Somrudee Boonthonglek faces a daily struggle to hold on to her 395-acre Thai farming community, says Diana Hubbell in Eater. She’s part of the Southern Peasants’ Federation of Thailand (SPFT), ordinary farmers who just want land to live on. In 2015 her 61-year-old father was tending their shop and her baby when he was shot in the head by gangsters hired to intimidate locals. Two years later more gunmen attacked her husband, who escaped.
Big palm-oil companies want the peasants gone. Thailand is “the world’s No 3 producer of palm oil”, after Indonesia and Malaysia. But the companies illegally occupy more than 27,000 acres of state-owned land. In 2009, after a court determined that one corporation, Jiew Kang Jue Pattana, had illegally occupied its land for decades, the SPFT community were given the right to settle in the area.
But the fat cats weren’t finished. Hired thugs fired automatic rifles into the five SPFT villages. Such brutality is overlooked by the military junta, which seized power in 2014. The regime wants to increase palm-oil production by 50% in the next five years. Disappearances and human-rights abuses are endemic. An estimated 8,000 families have been forcibly evicted since 2015. The top 1% of the population already owns 66.9% of Thailand’s riches. What’s happening is “a war on the poor”.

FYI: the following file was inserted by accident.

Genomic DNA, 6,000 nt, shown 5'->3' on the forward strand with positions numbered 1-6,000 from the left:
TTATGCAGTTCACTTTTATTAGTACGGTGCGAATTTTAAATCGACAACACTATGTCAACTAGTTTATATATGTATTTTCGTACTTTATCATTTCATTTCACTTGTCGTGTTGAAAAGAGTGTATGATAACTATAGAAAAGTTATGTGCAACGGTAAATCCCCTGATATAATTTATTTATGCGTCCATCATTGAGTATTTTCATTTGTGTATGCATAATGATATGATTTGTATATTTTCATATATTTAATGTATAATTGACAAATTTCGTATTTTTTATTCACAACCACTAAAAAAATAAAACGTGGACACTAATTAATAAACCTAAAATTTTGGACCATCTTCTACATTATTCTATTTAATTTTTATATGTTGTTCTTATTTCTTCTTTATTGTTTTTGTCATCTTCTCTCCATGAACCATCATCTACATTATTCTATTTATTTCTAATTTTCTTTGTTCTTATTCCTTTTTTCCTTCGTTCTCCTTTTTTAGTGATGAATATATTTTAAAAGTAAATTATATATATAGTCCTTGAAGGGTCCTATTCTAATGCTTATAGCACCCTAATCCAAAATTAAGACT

It was ever thus. In 1972 Thai security forces slaughtered as many as 3,000 farmers who were accused of being communists. The killings were known as the thang daeng (“red drum”) murders because the victims were burnt alive in 200-litre oil drums. But the Marxist SPFT is staying put. “We believe that if we are united, we are more powerful when we speak.”
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